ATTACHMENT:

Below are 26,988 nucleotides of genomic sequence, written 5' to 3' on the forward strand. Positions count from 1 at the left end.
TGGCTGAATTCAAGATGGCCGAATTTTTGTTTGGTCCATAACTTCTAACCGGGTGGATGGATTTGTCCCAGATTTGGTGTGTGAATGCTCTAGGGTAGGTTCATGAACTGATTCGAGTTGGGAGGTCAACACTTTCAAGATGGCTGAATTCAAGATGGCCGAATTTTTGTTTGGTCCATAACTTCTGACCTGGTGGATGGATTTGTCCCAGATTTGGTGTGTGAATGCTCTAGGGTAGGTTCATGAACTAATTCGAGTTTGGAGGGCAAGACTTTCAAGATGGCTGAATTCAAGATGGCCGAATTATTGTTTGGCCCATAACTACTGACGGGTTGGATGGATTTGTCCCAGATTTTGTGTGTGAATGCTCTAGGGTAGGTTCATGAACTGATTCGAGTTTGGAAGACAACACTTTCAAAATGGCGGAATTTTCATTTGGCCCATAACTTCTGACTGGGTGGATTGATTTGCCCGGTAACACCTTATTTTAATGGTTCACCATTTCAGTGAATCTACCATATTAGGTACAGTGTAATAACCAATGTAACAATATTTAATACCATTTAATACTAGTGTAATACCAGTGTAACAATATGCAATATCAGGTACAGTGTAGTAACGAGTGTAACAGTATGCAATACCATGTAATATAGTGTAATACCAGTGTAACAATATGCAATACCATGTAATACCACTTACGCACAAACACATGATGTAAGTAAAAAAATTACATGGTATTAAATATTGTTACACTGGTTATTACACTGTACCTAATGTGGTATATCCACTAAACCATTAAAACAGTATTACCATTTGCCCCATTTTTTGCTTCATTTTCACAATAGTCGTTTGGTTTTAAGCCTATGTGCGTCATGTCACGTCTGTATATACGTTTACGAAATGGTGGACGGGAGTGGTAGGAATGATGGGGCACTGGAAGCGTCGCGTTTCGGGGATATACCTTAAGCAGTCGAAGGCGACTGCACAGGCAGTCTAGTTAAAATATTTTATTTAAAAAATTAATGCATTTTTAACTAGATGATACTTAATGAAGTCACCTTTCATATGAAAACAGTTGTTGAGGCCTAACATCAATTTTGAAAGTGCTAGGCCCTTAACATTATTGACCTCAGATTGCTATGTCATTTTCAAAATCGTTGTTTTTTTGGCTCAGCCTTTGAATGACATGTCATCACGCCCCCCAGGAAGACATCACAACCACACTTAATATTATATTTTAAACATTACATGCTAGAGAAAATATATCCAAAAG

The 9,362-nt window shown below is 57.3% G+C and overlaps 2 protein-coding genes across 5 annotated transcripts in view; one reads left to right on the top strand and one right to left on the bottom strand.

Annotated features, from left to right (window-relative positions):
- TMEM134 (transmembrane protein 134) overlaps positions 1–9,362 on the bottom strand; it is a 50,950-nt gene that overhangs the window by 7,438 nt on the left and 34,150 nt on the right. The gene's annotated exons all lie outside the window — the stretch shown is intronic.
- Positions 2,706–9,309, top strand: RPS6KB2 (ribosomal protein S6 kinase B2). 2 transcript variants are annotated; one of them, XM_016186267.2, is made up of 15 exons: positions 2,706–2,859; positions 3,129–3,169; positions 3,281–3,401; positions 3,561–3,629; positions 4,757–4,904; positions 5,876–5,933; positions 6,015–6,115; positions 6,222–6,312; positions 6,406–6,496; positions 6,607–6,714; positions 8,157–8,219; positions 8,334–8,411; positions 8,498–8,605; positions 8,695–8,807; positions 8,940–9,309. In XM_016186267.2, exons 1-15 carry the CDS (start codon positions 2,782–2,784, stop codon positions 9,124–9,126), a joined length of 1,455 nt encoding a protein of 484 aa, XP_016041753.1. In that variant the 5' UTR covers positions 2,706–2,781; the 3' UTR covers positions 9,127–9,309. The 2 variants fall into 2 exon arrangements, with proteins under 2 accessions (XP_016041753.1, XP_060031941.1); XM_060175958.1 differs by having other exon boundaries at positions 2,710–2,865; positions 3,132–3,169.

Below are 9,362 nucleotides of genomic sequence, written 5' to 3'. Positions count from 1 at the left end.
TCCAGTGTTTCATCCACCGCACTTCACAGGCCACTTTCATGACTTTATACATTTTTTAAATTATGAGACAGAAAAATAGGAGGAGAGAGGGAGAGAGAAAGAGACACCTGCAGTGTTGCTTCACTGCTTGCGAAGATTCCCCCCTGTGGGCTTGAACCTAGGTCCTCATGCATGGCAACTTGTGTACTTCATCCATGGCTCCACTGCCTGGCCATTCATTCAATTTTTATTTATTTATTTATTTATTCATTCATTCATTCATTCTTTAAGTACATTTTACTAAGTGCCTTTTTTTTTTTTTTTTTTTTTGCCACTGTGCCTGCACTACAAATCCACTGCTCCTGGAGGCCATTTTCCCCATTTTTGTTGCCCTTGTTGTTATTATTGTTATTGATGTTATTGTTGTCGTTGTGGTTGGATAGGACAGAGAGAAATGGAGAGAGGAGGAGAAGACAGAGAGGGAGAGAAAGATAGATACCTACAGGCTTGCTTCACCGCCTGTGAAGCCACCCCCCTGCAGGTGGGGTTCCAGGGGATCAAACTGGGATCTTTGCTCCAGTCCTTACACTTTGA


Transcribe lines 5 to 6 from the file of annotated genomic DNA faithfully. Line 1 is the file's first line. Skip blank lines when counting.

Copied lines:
- TMEM134 (transmembrane protein 134) overlaps positions 1–9,362 on the bottom strand; it is a 50,950-nt gene that overhangs the window by 7,438 nt on the left and 34,150 nt on the right. The gene's annotated exons all lie outside the window — the stretch shown is intronic.
- Positions 2,706–9,309, top strand: RPS6KB2 (ribosomal protein S6 kinase B2). 2 transcript variants are annotated; one of them, XM_016186267.2, is made up of 15 exons: positions 2,706–2,859; positions 3,129–3,169; positions 3,281–3,401; positions 3,561–3,629; positions 4,757–4,904; positions 5,876–5,933; positions 6,015–6,115; positions 6,222–6,312; positions 6,406–6,496; positions 6,607–6,714; positions 8,157–8,219; positions 8,334–8,411; positions 8,498–8,605; positions 8,695–8,807; positions 8,940–9,309. In XM_016186267.2, exons 1-15 carry the CDS (start codon positions 2,782–2,784, stop codon positions 9,124–9,126), a joined length of 1,455 nt encoding a protein of 484 aa, XP_016041753.1. In that variant the 5' UTR covers positions 2,706–2,781; the 3' UTR covers positions 9,127–9,309. The 2 variants fall into 2 exon arrangements, with proteins under 2 accessions (XP_016041753.1, XP_060031941.1); XM_060175958.1 differs by having other exon boundaries at positions 2,710–2,865; positions 3,132–3,169.